Gore touts CMS move to increase payments for aneurysm repair procedures

The Centers for Medicare and Medicaid Services put endovascular abdominal aneurysm repair procedures into a new Diagnosis-Related Group (DRG) that will result in increased reimbursement for the treatment, to the delight of W.L. Gore & Associates and other providers of devices used to repair abdominal aortic aneurysms.

According to Gore, the old Medicare reimbursement rate for so-called EVAR procedures was slightly less than $19,000 on average, while the cost to hospitals was about $20,000. Under the procedure's new classification, the reimbursement base rate for noncomplex procedures will increase by about 15%. Complex cases will receive payments that are about 24% larger.

Under the DRG system, hospitals receive fixed payments based on the average cost of providing care to patients with treatments that are grouped in the same bucket. The goal is to incentivize low-cost healthcare because treatments whose costs are above the average receive the same Medicare payment as those whose costs are below the average. The switch of endovascular abdominal aneurysm repair procedures to a new DRG group means the fixed payment will increase.

"As standard of care shifts from open surgery to minimally invasive forms of treatment, different types of resources are used. Hospital payments may not always reflect that change simply due to rate-setting methods," said Don Goffena, Gore's director of reimbursement, in a statement. "It's important for Gore to monitor how reimbursement rates are keeping pace with hospital costs as therapies evolve and gain in popularity. We noticed a disconnect in this case, and in collaboration with others committed to the advancement of EVAR, we were able to work with Medicare to make a change that will improve the alignment of cost and payment for the benefit of the patients, hospitals, and physicians."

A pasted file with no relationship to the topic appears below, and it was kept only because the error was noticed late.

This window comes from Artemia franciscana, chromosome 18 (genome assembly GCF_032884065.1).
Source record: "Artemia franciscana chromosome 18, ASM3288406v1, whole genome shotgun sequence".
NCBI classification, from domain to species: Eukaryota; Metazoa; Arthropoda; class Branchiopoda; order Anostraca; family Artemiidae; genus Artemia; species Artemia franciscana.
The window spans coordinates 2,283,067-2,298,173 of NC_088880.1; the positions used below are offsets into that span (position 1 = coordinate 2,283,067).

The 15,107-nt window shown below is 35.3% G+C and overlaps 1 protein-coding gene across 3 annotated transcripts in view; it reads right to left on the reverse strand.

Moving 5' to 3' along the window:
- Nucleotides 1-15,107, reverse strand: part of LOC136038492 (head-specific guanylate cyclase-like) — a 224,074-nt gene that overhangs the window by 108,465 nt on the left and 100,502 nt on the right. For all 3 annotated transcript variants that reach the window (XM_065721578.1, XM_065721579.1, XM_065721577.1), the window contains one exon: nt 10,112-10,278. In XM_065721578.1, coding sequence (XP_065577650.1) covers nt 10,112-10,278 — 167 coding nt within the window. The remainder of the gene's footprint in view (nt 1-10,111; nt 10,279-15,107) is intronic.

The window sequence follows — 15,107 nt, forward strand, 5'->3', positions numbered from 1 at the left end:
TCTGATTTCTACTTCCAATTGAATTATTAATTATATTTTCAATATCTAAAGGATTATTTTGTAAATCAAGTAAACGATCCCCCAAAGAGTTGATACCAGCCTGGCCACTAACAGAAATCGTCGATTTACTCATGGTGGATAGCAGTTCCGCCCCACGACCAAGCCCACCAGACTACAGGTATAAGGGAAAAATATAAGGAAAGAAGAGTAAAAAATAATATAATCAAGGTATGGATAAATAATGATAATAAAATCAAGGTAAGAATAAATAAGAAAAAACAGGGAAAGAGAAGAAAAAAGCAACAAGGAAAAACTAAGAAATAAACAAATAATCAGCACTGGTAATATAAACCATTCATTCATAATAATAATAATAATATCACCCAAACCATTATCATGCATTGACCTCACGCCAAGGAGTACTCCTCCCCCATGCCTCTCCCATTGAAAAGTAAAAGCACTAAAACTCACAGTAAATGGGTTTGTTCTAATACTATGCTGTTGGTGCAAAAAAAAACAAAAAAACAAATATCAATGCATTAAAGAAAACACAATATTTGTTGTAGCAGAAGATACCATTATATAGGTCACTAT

Endovascular stent grafts, like Gore's Excluder Conformable AAA Endoprosthesis, offer a catheter-based, minimally invasive option to seal a ruptured abdominal aneurysm in the aorta, the main blood vessel that supplies blood to the body. A burst aneurysm can lead to life-threatening internal bleeding, dizziness, vomiting and low blood pressure, among other complications.

The therapeutic arena has seen a lot of M&A activity recently. Lombard Medical just added a second endovascular stent graft to its portfolio with the acquisition of Silicon Valley's Altura Medical for up to $50.5 million. It aims to offer one device for standard procedures and the other model for more complex cases. Medtronic acquired endovascular repair specialist Aptus Endosystems in June for $110 million and invested in another player, Arsenal AAA, in return for the option to acquire it in the future.

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